In his article Ask not what telemarketers can do to you of 31 Aug, Dave Barry published the toll-free number of the ATA, a large telemarketing association. This organization is one of several that is opposed to the National Do Not Call Registry. The registry is, to my mind, a neat and good idea. If you're on it, telemarketers cannot call you. If they call you anyway, they have to pay an 11,000$ fine.

The telemarketers claim that this registry is somehow a violation of their constitutional rights. I find this argument hard to swallow. Remove the telephone from the argument; now the telemarketers are asserting that salesmen have the right to walk into your home at any time they please.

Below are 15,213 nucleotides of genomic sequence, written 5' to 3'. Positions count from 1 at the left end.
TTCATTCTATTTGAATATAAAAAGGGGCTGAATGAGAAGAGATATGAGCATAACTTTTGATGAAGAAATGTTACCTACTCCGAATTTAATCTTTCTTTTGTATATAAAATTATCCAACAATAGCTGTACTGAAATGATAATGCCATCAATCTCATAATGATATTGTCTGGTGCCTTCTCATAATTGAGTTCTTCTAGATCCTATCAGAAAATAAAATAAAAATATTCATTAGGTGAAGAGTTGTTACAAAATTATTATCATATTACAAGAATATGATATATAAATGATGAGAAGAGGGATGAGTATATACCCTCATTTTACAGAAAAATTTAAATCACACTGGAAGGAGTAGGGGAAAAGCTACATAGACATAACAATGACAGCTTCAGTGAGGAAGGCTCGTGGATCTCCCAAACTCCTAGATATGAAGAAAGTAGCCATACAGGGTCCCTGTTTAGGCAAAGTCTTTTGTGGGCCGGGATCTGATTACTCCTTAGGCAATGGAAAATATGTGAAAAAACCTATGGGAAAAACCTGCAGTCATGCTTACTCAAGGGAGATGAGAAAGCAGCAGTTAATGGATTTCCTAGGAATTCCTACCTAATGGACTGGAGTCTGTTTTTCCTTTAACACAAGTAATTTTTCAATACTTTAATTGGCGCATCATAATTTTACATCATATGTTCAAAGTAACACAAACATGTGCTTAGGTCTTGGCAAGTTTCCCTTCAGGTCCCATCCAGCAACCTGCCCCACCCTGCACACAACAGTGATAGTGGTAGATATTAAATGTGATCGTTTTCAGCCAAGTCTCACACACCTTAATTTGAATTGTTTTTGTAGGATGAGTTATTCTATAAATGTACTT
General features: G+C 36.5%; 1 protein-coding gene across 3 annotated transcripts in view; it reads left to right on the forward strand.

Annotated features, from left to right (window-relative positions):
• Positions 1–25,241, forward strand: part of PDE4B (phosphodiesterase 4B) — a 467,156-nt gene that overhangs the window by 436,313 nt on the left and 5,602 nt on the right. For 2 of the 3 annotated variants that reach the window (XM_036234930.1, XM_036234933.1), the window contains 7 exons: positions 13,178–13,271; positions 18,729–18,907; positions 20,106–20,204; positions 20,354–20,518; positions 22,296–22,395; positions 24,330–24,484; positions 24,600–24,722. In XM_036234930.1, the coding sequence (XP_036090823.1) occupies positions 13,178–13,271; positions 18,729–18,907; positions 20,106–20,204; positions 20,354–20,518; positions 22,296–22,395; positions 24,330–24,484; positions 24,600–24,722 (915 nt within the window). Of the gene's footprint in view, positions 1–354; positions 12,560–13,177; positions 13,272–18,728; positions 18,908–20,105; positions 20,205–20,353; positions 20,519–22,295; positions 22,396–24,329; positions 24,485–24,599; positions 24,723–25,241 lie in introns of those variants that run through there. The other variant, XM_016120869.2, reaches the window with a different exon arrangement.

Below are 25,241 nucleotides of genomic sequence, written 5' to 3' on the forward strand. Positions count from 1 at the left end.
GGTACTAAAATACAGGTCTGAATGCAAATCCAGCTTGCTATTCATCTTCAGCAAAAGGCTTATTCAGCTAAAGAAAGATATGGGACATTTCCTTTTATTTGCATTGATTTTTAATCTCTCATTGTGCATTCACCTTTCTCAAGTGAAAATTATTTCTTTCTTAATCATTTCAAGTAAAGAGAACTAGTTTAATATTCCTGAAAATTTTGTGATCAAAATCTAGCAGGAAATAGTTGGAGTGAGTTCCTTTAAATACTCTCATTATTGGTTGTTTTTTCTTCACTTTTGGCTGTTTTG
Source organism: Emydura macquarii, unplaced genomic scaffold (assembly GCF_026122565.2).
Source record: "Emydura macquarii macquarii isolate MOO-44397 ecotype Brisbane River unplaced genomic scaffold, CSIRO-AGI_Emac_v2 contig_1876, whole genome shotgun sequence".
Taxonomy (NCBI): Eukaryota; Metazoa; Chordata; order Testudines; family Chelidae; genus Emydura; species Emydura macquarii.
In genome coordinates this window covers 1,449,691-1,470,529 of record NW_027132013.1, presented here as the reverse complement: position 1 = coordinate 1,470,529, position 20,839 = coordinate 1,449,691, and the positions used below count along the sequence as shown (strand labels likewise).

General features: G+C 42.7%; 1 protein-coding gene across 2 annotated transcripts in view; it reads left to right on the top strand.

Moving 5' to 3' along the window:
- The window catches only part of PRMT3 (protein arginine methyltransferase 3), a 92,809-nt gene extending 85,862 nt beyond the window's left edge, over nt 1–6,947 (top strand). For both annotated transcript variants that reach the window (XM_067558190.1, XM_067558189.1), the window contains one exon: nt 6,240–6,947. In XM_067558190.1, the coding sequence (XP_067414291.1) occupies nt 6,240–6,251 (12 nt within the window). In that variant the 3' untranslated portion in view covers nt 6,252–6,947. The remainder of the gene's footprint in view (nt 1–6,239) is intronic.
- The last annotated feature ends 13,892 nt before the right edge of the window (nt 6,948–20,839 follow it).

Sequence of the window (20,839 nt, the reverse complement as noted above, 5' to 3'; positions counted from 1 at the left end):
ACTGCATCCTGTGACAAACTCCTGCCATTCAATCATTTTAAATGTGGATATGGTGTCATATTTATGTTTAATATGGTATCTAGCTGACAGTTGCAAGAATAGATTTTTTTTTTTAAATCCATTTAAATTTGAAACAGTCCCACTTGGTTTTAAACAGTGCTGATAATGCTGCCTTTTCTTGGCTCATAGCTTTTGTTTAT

In any case, the ironic part: after Mr. Barry published the ATA's number, their phone began ringing off the hook, at inconvenient times. It got so bad that they disconnected their phone number.

If this were all, it would merely be funny. But no, it doesn't end there. Apparently the ATA wrote a rather nasty article about Mr. Barry in a direct marketing journal. Highlights from that article can be found in Mr. Barry's column of 05 Oct, So what's their hang-up?

Take home message: telemarketers want to be able to call you whenever they feel like, but it's inconvenient for them and unpleasant when we return the favor.

Monday, September 22, 2003


I had the distinct pleasure of needing to prepare yet another presentation in powerpoint today. In addition to all of the entirely accurate points in Edward R. Tufte's book, "The Cognitive Style of PowerPoint" ( a summary can be found on Aaron Swartz's Weblog), there are a number of other things that bother me about powerpoint.